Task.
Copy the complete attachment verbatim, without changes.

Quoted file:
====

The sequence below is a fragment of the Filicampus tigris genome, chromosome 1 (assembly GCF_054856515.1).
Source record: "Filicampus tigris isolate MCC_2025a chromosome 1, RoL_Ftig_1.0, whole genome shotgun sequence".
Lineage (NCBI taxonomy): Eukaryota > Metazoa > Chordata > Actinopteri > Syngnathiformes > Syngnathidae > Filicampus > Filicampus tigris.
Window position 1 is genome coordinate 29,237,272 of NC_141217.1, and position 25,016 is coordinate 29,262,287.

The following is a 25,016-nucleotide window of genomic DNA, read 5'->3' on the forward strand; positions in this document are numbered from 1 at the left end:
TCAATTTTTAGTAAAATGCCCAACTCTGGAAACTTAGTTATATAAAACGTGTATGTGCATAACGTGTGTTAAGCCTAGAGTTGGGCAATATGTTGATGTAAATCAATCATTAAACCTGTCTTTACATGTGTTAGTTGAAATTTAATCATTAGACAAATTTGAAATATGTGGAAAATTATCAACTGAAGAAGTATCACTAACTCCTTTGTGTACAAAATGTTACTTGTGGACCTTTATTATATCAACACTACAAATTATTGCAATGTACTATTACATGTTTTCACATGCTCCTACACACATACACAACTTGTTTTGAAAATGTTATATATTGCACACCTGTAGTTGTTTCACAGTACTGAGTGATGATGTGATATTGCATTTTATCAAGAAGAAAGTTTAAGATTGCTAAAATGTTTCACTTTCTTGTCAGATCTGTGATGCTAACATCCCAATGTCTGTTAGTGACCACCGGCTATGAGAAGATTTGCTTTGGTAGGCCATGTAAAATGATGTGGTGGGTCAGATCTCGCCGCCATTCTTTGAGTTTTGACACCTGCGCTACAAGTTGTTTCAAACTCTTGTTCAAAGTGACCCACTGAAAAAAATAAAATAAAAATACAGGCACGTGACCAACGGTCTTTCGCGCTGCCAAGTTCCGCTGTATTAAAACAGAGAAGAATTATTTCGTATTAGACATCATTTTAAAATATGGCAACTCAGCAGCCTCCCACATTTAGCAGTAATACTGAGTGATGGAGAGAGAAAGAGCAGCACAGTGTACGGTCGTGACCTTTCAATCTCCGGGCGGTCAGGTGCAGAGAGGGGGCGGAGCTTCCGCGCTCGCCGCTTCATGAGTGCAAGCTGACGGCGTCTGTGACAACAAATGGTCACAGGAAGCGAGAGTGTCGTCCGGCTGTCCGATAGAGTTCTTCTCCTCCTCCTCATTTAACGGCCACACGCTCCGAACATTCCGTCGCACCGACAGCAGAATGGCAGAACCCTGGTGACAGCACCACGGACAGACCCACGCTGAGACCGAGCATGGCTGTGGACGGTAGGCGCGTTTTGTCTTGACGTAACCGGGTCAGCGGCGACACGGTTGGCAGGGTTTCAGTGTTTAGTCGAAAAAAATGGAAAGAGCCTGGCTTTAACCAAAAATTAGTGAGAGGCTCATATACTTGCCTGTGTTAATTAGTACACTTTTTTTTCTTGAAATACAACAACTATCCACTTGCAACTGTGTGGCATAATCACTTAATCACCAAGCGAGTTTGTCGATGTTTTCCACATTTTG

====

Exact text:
The sequence below is a fragment of the Filicampus tigris genome, chromosome 1 (assembly GCF_054856515.1).
Source record: "Filicampus tigris isolate MCC_2025a chromosome 1, RoL_Ftig_1.0, whole genome shotgun sequence".
Lineage (NCBI taxonomy): Eukaryota > Metazoa > Chordata > Actinopteri > Syngnathiformes > Syngnathidae > Filicampus > Filicampus tigris.
Window position 1 is genome coordinate 29,237,272 of NC_141217.1, and position 25,016 is coordinate 29,262,287.

The following is a 25,016-nucleotide window of genomic DNA, read 5'->3' on the forward strand; positions in this document are numbered from 1 at the left end:
TCAATTTTTAGTAAAATGCCCAACTCTGGAAACTTAGTTATATAAAACGTGTATGTGCATAACGTGTGTTAAGCCTAGAGTTGGGCAATATGTTGATGTAAATCAATCATTAAACCTGTCTTTACATGTGTTAGTTGAAATTTAATCATTAGACAAATTTGAAATATGTGGAAAATTATCAACTGAAGAAGTATCACTAACTCCTTTGTGTACAAAATGTTACTTGTGGACCTTTATTATATCAACACTACAAATTATTGCAATGTACTATTACATGTTTTCACATGCTCCTACACACATACACAACTTGTTTTGAAAATGTTATATATTGCACACCTGTAGTTGTTTCACAGTACTGAGTGATGATGTGATATTGCATTTTATCAAGAAGAAAGTTTAAGATTGCTAAAATGTTTCACTTTCTTGTCAGATCTGTGATGCTAACATCCCAATGTCTGTTAGTGACCACCGGCTATGAGAAGATTTGCTTTGGTAGGCCATGTAAAATGATGTGGTGGGTCAGATCTCGCCGCCATTCTTTGAGTTTTGACACCTGCGCTACAAGTTGTTTCAAACTCTTGTTCAAAGTGACCCACTGAAAAAAATAAAATAAAAATACAGGCACGTGACCAACGGTCTTTCGCGCTGCCAAGTTCCGCTGTATTAAAACAGAGAAGAATTATTTCGTATTAGACATCATTTTAAAATATGGCAACTCAGCAGCCTCCCACATTTAGCAGTAATACTGAGTGATGGAGAGAGAAAGAGCAGCACAGTGTACGGTCGTGACCTTTCAATCTCCGGGCGGTCAGGTGCAGAGAGGGGGCGGAGCTTCCGCGCTCGCCGCTTCATGAGTGCAAGCTGACGGCGTCTGTGACAACAAATGGTCACAGGAAGCGAGAGTGTCGTCCGGCTGTCCGATAGAGTTCTTCTCCTCCTCCTCATTTAACGGCCACACGCTCCGAACATTCCGTCGCACCGACAGCAGAATGGCAGAACCCTGGTGACAGCACCACGGACAGACCCACGCTGAGACCGAGCATGGCTGTGGACGGTAGGCGCGTTTTGTCTTGACGTAACCGGGTCAGCGGCGACACGGTTGGCAGGGTTTCAGTGTTTAGTCGAAAAAAATGGAAAGAGCCTGGCTTTAACCAAAAATTAGTGAGAGGCTCATATACTTGCCTGTGTTAATTAGTACACTTTTTTTTCTTGAAATACAACAACTATCCACTTGCAACTGTGTGGCATAATCACTTAATCACCAAGCGAGTTTGTCGATGTTTTCCACATTTTG